A reflective light meter records the light levels reflected by the subject. The natural or artificial light will leave its source and bounce off the subject.
A DSLR’s light meter looks at the reflective light as that is the light that travels through the lens, hitting the sensor.
Different types of reflective meters are used, based on how much of the frame is metered:
- Matrix or Evaluative Metering breaks a frame into zones and uses an average to judge exposure.
- Center-Weighted gives the centre of the frame the most importance when measuring.
- Spot Metering looks only at a small area of a frame (where you place the focal point) to measure exposure.
Your hand-held light meter can switch between these modes well. On some models, such as the Sekonic L-308S-U, it is just a simple matter of sliding the dome from covering the sensor.
In addition, handheld light meters can read a much smaller image area than that of an in-camera light meter.
How To Meter Landscapes
An incident reading is all you need for a perfectly exposed landscape photograph. The typical way is to hold the light meter out in front of you and the camera.
Press the meter button. Read the results given to you, and set your camera’s settings to match. Now you are ready to accurately expose your scene.
You want to capture the same light hitting the scenery in front of you. As long as the light is the same, you don’t need to go traipsing to all the points in your frame.
Try not to get direct sunlight on the dome, as that would create an underexposed image. If you are capturing direct sunlight, try to cover the dome with some shade for the best reading.
For this, you need a light meter that has the capacity to spot meter. The Sekonic L-758DR-U is a perfect choice if you can find it or afford it.
When looking at the scene, you want to take at least three different readings. The darkest shadow area, the brightest highlight area, and the mid-tone areas.
These need to be committed to the light meters’ memory bank, done by pressing the memory button after each exposure.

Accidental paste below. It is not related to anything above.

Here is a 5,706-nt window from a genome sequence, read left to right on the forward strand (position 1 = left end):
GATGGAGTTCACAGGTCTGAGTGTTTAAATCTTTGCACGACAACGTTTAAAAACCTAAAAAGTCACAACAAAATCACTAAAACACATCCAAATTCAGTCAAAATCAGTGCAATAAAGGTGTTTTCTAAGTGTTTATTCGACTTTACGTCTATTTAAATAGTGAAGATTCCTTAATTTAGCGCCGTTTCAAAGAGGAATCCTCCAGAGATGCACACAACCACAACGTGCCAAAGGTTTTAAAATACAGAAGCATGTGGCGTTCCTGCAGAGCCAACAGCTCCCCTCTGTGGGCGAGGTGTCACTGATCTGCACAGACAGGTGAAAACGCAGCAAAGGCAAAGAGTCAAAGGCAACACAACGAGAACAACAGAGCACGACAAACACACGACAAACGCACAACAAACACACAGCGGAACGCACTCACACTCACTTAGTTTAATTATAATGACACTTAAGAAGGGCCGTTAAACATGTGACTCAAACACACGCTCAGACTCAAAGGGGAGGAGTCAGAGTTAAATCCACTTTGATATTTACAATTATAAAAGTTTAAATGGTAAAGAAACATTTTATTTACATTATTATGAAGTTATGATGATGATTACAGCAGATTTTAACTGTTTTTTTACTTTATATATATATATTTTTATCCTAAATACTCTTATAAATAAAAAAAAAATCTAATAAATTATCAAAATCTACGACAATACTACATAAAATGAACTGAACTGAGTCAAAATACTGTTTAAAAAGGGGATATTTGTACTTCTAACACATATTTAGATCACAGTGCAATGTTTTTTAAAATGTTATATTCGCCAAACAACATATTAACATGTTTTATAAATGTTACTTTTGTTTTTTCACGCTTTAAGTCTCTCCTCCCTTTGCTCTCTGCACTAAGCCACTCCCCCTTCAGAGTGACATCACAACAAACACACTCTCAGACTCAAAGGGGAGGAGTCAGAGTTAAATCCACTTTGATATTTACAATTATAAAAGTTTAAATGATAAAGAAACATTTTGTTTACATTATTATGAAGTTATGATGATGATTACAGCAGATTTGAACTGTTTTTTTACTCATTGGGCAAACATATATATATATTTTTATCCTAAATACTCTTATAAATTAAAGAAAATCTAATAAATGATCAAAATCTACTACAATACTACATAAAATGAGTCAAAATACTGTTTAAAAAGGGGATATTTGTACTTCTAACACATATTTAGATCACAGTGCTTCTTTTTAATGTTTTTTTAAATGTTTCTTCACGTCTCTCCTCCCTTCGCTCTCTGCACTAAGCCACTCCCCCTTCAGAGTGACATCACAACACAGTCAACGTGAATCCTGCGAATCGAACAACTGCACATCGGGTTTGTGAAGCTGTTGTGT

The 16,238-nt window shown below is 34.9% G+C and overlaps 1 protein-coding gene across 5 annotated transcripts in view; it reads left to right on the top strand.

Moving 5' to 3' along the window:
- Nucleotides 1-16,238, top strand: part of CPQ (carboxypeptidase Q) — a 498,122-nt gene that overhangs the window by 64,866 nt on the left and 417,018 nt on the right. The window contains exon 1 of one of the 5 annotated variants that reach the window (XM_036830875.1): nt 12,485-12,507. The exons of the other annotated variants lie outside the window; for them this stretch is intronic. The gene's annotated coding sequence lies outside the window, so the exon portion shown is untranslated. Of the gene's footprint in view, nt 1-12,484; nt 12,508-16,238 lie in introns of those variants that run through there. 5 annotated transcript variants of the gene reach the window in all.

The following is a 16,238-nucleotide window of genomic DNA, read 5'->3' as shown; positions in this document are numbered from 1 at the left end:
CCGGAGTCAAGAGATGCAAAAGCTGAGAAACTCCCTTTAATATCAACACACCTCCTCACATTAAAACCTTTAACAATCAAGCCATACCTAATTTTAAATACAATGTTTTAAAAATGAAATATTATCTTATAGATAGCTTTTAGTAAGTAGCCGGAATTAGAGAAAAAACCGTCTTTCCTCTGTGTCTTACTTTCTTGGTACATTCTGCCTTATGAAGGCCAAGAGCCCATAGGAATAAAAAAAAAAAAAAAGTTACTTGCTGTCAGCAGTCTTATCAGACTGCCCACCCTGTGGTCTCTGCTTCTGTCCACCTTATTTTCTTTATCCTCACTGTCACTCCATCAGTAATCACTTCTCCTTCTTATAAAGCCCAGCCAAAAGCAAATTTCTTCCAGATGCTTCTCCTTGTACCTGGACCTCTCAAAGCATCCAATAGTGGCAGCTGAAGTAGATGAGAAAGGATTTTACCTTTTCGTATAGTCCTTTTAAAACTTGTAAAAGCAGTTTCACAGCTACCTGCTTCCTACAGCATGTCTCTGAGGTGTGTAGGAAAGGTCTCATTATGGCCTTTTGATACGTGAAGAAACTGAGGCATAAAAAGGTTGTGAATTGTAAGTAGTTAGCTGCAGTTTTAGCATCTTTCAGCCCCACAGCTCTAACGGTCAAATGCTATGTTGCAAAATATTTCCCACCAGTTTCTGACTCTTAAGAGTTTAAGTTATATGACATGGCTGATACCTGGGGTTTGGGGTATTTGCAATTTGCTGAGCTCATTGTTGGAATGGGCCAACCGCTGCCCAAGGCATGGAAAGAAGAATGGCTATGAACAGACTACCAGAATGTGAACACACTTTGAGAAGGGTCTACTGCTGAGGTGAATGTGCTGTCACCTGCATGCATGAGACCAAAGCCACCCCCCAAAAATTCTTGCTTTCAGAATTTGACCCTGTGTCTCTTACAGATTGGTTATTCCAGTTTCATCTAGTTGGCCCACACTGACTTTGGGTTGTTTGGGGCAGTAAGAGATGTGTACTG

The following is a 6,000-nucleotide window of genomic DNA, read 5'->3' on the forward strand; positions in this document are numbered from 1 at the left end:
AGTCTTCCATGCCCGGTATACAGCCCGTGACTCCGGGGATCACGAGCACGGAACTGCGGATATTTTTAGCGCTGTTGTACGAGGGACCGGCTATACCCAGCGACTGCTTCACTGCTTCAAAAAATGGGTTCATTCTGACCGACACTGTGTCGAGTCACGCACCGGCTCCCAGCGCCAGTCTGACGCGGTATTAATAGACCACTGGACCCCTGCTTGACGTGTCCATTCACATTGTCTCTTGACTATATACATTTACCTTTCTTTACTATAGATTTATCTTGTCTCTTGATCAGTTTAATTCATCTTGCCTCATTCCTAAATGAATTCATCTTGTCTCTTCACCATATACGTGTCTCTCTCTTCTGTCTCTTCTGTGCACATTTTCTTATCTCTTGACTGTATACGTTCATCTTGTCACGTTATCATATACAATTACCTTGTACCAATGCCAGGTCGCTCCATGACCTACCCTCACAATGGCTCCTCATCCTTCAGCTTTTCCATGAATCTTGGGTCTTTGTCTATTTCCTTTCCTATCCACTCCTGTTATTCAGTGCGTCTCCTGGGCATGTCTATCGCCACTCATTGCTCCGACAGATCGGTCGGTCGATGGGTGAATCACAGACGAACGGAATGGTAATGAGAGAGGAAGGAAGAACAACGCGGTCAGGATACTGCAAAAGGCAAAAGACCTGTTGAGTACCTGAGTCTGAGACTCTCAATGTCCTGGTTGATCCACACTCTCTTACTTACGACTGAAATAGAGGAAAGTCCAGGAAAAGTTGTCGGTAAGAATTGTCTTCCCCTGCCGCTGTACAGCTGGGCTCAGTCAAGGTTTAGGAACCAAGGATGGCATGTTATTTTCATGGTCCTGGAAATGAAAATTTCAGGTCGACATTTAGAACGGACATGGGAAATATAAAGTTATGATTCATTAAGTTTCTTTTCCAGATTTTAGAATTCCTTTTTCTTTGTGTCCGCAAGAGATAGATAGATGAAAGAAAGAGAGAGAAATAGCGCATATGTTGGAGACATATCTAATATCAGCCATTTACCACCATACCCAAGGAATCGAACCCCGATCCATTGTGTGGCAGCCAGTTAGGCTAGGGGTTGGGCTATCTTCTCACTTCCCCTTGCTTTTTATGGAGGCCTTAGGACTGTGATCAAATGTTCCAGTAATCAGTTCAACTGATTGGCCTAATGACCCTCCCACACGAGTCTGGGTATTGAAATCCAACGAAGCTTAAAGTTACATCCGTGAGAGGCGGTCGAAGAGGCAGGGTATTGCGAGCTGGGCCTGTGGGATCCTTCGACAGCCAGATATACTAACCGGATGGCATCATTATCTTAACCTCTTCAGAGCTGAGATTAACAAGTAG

The average button will then create an average out of the three pieces of data, giving you the settings for your camera. Hello, perfect exposure!
This technique allows you to take in a lot of light information from different areas. It can be quickly processed without boring, manual calculations.
Once you get the hang of the differences in the light intensity, these readings will happen faster and faster.
How To Meter Portraiture
In portrait photography, a light meter is an invaluable tool. Just hold it in front of the subject’s face, pointed towards the light source.
And you’re done. You now have the settings for your camera. Just make sure the lumisphere is covering the light meters’ sensor.
This reads for middle grey. If you would prefer a lighter image, just expose one stop higher than the reading.
Here, you are again trying to formulate an average exposure. This is for a standard image where an average exposure of the scene is wanted.
Complete the reading for the darkest, lightest areas and the mid-tones, committing each to memory. Create the average to get the settings for your camera.
For something a little more high-key, just read the lightest areas of the subject. This will force the rest of the image to become darker, as the settings are not averaged out over the entire scene.
A note from Josh, ExpertPhotography's Photographer-In-Chief: